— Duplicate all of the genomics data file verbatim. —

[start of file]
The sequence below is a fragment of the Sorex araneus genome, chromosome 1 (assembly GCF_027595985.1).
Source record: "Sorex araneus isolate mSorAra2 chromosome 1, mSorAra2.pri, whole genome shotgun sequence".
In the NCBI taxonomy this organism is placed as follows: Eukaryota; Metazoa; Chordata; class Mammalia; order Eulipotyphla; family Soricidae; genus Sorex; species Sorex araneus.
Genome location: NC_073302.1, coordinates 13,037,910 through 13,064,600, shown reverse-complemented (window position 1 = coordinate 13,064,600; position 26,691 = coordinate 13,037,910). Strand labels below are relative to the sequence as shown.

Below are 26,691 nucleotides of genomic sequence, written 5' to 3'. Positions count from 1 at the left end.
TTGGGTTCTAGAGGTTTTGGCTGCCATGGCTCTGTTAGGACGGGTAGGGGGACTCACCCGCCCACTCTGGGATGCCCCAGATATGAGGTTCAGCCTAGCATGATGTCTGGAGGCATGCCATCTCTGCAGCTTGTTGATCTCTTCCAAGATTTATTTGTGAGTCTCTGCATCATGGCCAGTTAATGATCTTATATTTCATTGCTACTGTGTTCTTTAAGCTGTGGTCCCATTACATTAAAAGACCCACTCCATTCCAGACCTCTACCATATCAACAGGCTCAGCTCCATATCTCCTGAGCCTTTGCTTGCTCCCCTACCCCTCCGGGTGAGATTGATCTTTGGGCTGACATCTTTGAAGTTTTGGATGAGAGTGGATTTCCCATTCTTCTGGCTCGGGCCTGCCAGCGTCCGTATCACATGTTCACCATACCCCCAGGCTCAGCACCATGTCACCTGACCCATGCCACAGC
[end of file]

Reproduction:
The sequence below is a fragment of the Sorex araneus genome, chromosome 1 (assembly GCF_027595985.1).
Source record: "Sorex araneus isolate mSorAra2 chromosome 1, mSorAra2.pri, whole genome shotgun sequence".
In the NCBI taxonomy this organism is placed as follows: Eukaryota; Metazoa; Chordata; class Mammalia; order Eulipotyphla; family Soricidae; genus Sorex; species Sorex araneus.
Genome location: NC_073302.1, coordinates 13,037,910 through 13,064,600, shown reverse-complemented (window position 1 = coordinate 13,064,600; position 26,691 = coordinate 13,037,910). Strand labels below are relative to the sequence as shown.

Below are 26,691 nucleotides of genomic sequence, written 5' to 3'. Positions count from 1 at the left end.
TTGGGTTCTAGAGGTTTTGGCTGCCATGGCTCTGTTAGGACGGGTAGGGGGACTCACCCGCCCACTCTGGGATGCCCCAGATATGAGGTTCAGCCTAGCATGATGTCTGGAGGCATGCCATCTCTGCAGCTTGTTGATCTCTTCCAAGATTTATTTGTGAGTCTCTGCATCATGGCCAGTTAATGATCTTATATTTCATTGCTACTGTGTTCTTTAAGCTGTGGTCCCATTACATTAAAAGACCCACTCCATTCCAGACCTCTACCATATCAACAGGCTCAGCTCCATATCTCCTGAGCCTTTGCTTGCTCCCCTACCCCTCCGGGTGAGATTGATCTTTGGGCTGACATCTTTGAAGTTTTGGATGAGAGTGGATTTCCCATTCTTCTGGCTCGGGCCTGCCAGCGTCCGTATCACATGTTCACCATACCCCCAGGCTCAGCACCATGTCACCTGACCCATGCCACAGC